The Chinese, however, won't allow our cars to be imported into their country...and our legislators will be A-OK with that, unless we vote them out of office.
Yea- because we've seen that is all the other industries that closed down and moved to China...
Oh that's right, no we haven't, but don't let reality stop you now...
I don't think I've seen so much logic packed into such a short post on this board before.
Be careful Sensor, having this much common sense doesn't fair well in NW Ohio.
"It is all part of the free market cycle."
Yes, but we don't have a free market. We have the military-industrial-complex sort of market, and Ike well warned us what would happen if we just let them continue to build upon their horrible advances in socio-economic power from WWII. Hence, all that automotive competition NEVER happened. Competitors to the Big Three have always been either wiped out or bought out.
Any sufficiently large business is Socialist in nature. It acts more and more to STOP the free market from happening. Since company power is roughly proportional to the square of company finances, the bigger it gets, even more power is gathered ... until you end up with our modern economy: Each industry is largely dominated by a handful of giants who grab 80% of that industry's market, and a second tier of a few dozen that takes the next 10%, and then a third tier of every other company (often numbering in the 100s to 1000s) that has to subsist off of the remaining 10%.
This may resemble competition, but NOT BETWEEN THE TIERS. It's almost impossible for a company on one tier to surpass the barriers specifically placed there by the higher tier, in order to join that tier.
Maybe the Chinese will follow in Japans footsteps and just start building their cars here and save the cost of shipping them back to us.
Many of the popular "foreign" cars are american built. I just heard a report the other day about how many new factories have opened up especially in the south (where unions don't have the same hold) giving American's good paying jobs.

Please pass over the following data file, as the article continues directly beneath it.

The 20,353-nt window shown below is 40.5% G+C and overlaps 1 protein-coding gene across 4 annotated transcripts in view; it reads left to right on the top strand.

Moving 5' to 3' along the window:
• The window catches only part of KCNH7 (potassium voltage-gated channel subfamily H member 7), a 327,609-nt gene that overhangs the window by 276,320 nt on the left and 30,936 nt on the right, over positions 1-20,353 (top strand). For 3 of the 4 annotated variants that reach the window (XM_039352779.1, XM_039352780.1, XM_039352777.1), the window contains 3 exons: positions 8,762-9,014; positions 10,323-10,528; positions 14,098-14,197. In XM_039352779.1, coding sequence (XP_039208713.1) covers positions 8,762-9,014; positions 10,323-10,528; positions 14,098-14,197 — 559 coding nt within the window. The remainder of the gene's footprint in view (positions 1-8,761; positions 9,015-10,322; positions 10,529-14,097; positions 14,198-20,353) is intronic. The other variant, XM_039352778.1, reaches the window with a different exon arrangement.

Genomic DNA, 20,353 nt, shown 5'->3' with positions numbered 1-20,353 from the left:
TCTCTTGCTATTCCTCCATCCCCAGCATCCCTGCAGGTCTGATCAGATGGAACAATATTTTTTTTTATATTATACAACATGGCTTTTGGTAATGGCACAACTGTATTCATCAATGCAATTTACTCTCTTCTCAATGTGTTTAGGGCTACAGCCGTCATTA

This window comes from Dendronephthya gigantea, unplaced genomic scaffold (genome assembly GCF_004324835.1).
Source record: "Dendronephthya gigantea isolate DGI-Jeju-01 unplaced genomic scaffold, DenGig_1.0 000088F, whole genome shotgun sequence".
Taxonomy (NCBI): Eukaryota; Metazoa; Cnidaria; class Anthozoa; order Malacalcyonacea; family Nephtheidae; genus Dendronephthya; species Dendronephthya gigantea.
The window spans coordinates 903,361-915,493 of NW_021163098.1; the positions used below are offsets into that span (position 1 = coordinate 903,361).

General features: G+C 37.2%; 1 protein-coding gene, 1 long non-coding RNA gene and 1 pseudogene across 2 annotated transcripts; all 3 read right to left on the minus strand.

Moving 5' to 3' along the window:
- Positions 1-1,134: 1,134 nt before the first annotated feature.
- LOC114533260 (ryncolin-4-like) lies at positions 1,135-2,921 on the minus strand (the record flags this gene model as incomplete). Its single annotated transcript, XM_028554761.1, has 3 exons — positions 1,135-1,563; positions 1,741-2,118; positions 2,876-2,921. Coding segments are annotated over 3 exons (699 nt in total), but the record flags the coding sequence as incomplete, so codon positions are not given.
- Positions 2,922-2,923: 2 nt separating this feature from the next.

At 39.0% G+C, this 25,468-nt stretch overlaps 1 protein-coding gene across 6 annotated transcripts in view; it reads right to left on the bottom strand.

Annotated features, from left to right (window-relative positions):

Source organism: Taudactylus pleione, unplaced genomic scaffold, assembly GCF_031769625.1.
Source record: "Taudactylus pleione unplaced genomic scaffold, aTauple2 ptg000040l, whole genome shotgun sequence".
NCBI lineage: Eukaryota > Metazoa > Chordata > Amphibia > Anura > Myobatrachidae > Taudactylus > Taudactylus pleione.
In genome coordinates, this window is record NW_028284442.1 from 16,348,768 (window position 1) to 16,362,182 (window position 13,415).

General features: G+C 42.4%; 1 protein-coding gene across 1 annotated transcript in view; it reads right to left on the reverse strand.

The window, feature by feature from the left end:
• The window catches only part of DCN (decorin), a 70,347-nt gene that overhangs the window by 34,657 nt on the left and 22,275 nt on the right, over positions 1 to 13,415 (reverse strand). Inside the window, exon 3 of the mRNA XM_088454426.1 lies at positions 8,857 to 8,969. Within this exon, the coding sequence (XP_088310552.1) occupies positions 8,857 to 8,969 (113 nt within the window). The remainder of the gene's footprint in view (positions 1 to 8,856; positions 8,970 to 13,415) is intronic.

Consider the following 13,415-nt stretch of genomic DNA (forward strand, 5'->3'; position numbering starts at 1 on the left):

Keep tapping your ruby slippers together and let me know how it goes.
the only think the Government can do to save the auto industry is outlaw unions.
Or maybe the states of Michigan and Ohio can become "Right to Work" states like the states down south that are getting new foreign car factories built in them.
Don't blame me,
I didn't vote for a socialist.
"First, the U.S. Treasury and the Federal Deposit Insurance Corporation (FDIC) will backstop some losses against more than $300 billion in troubled assets.
Second, the Treasury will make a fresh $20 billion investment in the bank. The government has already injected $25 billion into Citigroup as part of the $700 billion bailout passed by Congress in October."
Just what did Citi do with this initial $25 billion that they deserve another lifeline tossed their way while the American auto industry is essentially told to 'come up with a better plan'?
I'm sure Citi officials flew into Washington over the weekend on commerical, not private, planes (snicker).
"Chief Executive Vikram Pandit and other top management will keep their jobs despite the intervention, but the government will have the final say on executive pay packages. More details on compensation may come next week, government officials said.
Not all investors were pleased. "You're seeing an inept management team being rewarded by the U.S. government," said William Smith, chief executive of Smith Asset Management in New York, which owns Citigroup stock".
This site has one up over all other local ones: it has polls.